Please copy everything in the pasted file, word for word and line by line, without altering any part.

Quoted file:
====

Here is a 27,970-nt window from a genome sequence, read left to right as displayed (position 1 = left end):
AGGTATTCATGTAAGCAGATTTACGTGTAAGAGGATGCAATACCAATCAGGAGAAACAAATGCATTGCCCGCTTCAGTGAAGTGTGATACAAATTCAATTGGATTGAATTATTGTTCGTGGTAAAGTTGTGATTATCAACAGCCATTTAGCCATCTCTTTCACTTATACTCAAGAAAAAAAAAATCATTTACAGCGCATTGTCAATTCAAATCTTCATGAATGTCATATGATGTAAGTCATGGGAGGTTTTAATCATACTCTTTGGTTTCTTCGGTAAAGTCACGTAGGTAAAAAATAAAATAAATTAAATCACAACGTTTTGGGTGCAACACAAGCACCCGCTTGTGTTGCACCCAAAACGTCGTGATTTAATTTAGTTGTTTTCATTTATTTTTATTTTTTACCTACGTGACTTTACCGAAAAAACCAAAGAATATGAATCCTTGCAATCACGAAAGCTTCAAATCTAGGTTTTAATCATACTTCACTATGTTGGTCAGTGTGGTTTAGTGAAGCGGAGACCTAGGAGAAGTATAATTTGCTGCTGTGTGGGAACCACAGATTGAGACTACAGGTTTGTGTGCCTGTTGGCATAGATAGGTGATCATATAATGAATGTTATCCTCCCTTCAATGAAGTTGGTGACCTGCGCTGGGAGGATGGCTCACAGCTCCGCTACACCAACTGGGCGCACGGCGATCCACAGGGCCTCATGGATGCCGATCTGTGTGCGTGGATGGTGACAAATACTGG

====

Here is a 27,970-nt window from a genome sequence, read left to right as displayed (position 1 = left end):
AGGTATTCATGTAAGCAGATTTACGTGTAAGAGGATGCAATACCAATCAGGAGAAACAAATGCATTGCCCGCTTCAGTGAAGTGTGATACAAATTCAATTGGATTGAATTATTGTTCGTGGTAAAGTTGTGATTATCAACAGCCATTTAGCCATCTCTTTCACTTATACTCAAGAAAAAAAAAATCATTTACAGCGCATTGTCAATTCAAATCTTCATGAATGTCATATGATGTAAGTCATGGGAGGTTTTAATCATACTCTTTGGTTTCTTCGGTAAAGTCACGTAGGTAAAAAATAAAATAAATTAAATCACAACGTTTTGGGTGCAACACAAGCACCCGCTTGTGTTGCACCCAAAACGTCGTGATTTAATTTAGTTGTTTTCATTTATTTTTATTTTTTACCTACGTGACTTTACCGAAAAAACCAAAGAATATGAATCCTTGCAATCACGAAAGCTTCAAATCTAGGTTTTAATCATACTTCACTATGTTGGTCAGTGTGGTTTAGTGAAGCGGAGACCTAGGAGAAGTATAATTTGCTGCTGTGTGGGAACCACAGATTGAGACTACAGGTTTGTGTGCCTGTTGGCATAGATAGGTGATCATATAATGAATGTTATCCTCCCTTCAATGAAGTTGGTGACCTGCGCTGGGAGGATGGCTCACAGCTCCGCTACACCAACTGGGCGCACGGCGATCCACAGGGCCTCATGGATGCCGATCTGTGTGCGTGGATGGTGACAAATACTGG